Sawyer Squeeze Filter System Review
Water treatment options are vast. Chemical, ultraviolet, and filtration options are all available in various forms. I prefer a combination of chemical treatment and filtration on my trips. In the past I have fashioned a gravity filter system out of an Aquamira Frontier pro and Platypus hydration bags. This system has worked well, adding little weight to my pack. It was also a very inexpensive setup. It was, however, not without it's drawbacks. The Frontier Pro filter is a disposable unit, with an expected filter life of up to 50 gallons. The Frontier Pro is also a 3-micron filter, which does not offer protection against a number of possible illnesses. For this reason, I have always pretreated my water with iodine or chlorine tabs, then filtered for better taste. In a pinch, with a trusted water source, one may choose to rely only on the Aquamira filter, but I did not feel comfortable doing this.
Enter the Sawyer Squeeze Filter System. Based around a 0.1-micron hollow fiber membrane filter. This will effectively remove illness causing bacteria and protozoa without the need for pretreating the water. Included with the setup are three soft hydration bags, similar to the Platypus bladders I currently utilize. The filter screws onto the filled hydration bags, allowing one to squeeze filtered water from the other end. It is a simple and effective system, and in my experience has worked great.
In researching the filter prior to purchase, I discovered some reviewers questioning the quality of the included bags. Reports online include numerous discussions of the bags coming apart at the seams. Not wanting to run into this problem while in the backcountry, I intended to utilizt my existing Platypus bags with the filter. This was apparently not an original idea, as I soon found discussions detailing varying success with Platypus bags. It seems that the threaded connection on Platypus bags has changed at some point in the recent past. Newer bags will not seal properly with the Sawyer Squeeze filter threaded on, leading to water leaks. It was suggested that a simple fix for this is the use of a garden hose washer to provide a better seal. As my Platypus bags are a number of years old, I first attempted to use the filter without an additional washer and found that the filter sealed just fine. Your mileage may vary.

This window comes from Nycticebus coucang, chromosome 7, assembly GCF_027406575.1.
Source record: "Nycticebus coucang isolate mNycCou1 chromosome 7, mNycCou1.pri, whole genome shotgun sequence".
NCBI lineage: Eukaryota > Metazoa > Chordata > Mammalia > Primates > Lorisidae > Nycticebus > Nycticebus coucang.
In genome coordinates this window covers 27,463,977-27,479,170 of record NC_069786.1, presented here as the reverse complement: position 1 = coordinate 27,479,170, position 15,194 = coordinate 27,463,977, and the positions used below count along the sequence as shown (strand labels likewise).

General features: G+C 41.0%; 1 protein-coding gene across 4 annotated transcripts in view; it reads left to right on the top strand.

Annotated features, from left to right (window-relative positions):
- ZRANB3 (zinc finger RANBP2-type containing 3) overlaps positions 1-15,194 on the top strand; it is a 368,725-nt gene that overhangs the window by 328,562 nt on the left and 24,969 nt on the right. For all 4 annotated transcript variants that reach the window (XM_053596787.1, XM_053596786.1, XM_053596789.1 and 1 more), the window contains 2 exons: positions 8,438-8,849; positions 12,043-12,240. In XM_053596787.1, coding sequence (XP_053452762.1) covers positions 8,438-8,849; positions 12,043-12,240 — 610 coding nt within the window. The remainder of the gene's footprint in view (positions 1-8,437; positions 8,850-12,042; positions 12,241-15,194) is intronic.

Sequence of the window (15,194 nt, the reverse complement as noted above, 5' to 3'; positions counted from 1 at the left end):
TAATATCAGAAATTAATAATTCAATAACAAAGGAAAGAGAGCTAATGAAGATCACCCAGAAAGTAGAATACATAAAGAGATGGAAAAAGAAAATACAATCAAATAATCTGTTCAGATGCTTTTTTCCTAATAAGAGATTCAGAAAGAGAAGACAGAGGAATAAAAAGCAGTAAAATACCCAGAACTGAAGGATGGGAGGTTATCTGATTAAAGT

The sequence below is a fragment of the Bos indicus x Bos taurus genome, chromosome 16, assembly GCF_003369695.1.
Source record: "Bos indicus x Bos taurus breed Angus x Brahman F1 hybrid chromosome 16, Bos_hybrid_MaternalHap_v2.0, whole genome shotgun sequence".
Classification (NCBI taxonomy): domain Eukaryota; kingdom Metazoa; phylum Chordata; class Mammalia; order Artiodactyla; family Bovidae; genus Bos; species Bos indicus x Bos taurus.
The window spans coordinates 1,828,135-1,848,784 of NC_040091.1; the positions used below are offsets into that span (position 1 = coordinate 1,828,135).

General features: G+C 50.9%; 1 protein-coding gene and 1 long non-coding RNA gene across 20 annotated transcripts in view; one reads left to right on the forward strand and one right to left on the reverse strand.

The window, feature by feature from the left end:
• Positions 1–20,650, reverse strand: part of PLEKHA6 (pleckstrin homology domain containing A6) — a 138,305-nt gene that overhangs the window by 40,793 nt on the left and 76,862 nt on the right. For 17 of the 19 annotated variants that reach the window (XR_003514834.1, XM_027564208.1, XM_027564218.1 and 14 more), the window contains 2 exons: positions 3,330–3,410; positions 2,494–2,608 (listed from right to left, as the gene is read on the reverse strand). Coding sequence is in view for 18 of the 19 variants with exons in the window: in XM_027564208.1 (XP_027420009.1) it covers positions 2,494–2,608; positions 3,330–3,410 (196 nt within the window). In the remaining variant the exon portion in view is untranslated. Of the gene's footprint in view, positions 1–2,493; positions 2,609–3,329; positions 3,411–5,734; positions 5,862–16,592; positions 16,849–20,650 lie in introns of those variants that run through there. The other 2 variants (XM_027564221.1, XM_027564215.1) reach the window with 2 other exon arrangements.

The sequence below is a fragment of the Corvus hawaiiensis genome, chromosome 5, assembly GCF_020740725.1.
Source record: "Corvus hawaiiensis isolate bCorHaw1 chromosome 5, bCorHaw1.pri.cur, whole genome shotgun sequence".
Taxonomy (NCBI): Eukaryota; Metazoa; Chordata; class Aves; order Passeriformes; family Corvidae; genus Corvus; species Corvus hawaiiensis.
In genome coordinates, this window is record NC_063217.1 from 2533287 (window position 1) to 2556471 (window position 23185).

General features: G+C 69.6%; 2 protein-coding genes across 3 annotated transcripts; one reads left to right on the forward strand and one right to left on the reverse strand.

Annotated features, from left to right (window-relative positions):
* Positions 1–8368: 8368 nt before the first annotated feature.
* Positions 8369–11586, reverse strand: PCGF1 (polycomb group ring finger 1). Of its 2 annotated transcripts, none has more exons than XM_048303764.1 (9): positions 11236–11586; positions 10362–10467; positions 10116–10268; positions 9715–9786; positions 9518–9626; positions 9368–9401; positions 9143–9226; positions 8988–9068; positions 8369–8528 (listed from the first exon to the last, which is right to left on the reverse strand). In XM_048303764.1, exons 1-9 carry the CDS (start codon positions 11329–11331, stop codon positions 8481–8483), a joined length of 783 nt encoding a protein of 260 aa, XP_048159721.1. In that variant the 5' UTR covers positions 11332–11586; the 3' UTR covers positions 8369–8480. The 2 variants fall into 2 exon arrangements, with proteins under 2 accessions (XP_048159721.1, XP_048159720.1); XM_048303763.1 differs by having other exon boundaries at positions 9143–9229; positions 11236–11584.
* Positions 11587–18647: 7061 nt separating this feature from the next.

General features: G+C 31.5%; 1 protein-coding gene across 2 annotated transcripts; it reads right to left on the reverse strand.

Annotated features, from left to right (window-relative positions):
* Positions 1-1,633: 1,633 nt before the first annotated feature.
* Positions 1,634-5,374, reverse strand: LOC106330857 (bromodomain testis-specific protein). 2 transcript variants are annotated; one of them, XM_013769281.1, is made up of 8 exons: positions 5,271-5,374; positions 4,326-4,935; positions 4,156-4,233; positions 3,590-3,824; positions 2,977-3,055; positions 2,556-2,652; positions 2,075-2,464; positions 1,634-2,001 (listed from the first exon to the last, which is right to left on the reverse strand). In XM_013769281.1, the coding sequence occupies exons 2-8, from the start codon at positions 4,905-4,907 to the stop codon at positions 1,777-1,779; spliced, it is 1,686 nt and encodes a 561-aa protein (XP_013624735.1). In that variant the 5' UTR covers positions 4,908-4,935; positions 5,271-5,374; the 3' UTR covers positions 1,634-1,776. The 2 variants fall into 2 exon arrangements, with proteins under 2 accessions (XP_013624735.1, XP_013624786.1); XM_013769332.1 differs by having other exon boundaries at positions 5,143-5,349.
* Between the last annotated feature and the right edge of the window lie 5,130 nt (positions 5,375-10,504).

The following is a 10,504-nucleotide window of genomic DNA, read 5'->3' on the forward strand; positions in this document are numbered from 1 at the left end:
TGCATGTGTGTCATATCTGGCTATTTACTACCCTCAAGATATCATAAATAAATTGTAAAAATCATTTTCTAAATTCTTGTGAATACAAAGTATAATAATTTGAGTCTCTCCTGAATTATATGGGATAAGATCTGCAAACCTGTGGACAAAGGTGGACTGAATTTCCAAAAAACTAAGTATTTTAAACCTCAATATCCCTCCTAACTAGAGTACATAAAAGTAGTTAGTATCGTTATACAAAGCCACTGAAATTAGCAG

As far as actual use of the filter, it is a vary simple affair. After wetting the filter by running some water through it, simply fill a bag with dirty water, screw on the filter and squeeze clean water out the other end. The filter flows easily and has an extremely long life. The filter includes push/pull cap on the clean water end, but this can easily be removed, revealing a plastic nipple which readily accepts hydration tubing. After the filter becomes clogged with particulate matter, simply backflow water through it using the included syringe. Expected life is up to ten years. Because the filter flows so well, it is perfect for use in a gravity flow setup. I typically thread the filter onto a 2-liter Platypus bag containing dirty water, then remove the bite valve from my Platypus hoser setup and place the tubing on the clean water end of the filter. Hanging the dirty water bag on a tree, or up on a rock allows the water to flow through the filter and fill my clean water bag very quickly.
So far, I have been very pleased with the Sawyer Squeeze filter system. I have yet to use the included bags, and cannot therefore speak to their reliability. I will keep them on-hand as a possible future test, or backup to my Platypus bags. While hiking in Arkansas I was able to quickly filter water from a number of streams and was very pleased with the performance of the filter. Water from the filter tasted fine and the system packed into a small and lightweight package.